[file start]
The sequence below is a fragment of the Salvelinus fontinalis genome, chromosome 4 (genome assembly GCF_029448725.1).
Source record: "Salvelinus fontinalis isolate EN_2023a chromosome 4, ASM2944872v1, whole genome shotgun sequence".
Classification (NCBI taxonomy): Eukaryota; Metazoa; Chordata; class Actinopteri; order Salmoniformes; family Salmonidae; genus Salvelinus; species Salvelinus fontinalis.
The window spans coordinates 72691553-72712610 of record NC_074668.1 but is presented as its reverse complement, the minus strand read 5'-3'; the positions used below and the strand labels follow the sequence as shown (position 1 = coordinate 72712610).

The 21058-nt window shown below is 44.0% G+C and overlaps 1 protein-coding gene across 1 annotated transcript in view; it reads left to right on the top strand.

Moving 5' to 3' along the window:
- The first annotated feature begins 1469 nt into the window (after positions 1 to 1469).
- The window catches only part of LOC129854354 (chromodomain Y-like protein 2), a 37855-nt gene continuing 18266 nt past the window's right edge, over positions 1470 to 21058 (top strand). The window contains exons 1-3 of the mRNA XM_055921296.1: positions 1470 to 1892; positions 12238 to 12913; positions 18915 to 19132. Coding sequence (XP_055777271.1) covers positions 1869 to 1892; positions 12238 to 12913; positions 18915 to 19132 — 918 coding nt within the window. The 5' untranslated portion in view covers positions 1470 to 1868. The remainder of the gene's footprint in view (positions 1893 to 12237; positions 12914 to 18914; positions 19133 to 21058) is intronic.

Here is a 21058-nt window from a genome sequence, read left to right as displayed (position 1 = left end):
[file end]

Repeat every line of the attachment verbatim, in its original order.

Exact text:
The sequence below is a fragment of the Salvelinus fontinalis genome, chromosome 4 (genome assembly GCF_029448725.1).
Source record: "Salvelinus fontinalis isolate EN_2023a chromosome 4, ASM2944872v1, whole genome shotgun sequence".
Classification (NCBI taxonomy): Eukaryota; Metazoa; Chordata; class Actinopteri; order Salmoniformes; family Salmonidae; genus Salvelinus; species Salvelinus fontinalis.
The window spans coordinates 72691553-72712610 of record NC_074668.1 but is presented as its reverse complement, the minus strand read 5'-3'; the positions used below and the strand labels follow the sequence as shown (position 1 = coordinate 72712610).

The 21058-nt window shown below is 44.0% G+C and overlaps 1 protein-coding gene across 1 annotated transcript in view; it reads left to right on the top strand.

Moving 5' to 3' along the window:
- The first annotated feature begins 1469 nt into the window (after positions 1 to 1469).
- The window catches only part of LOC129854354 (chromodomain Y-like protein 2), a 37855-nt gene continuing 18266 nt past the window's right edge, over positions 1470 to 21058 (top strand). The window contains exons 1-3 of the mRNA XM_055921296.1: positions 1470 to 1892; positions 12238 to 12913; positions 18915 to 19132. Coding sequence (XP_055777271.1) covers positions 1869 to 1892; positions 12238 to 12913; positions 18915 to 19132 — 918 coding nt within the window. The 5' untranslated portion in view covers positions 1470 to 1868. The remainder of the gene's footprint in view (positions 1893 to 12237; positions 12914 to 18914; positions 19133 to 21058) is intronic.

Here is a 21058-nt window from a genome sequence, read left to right as displayed (position 1 = left end):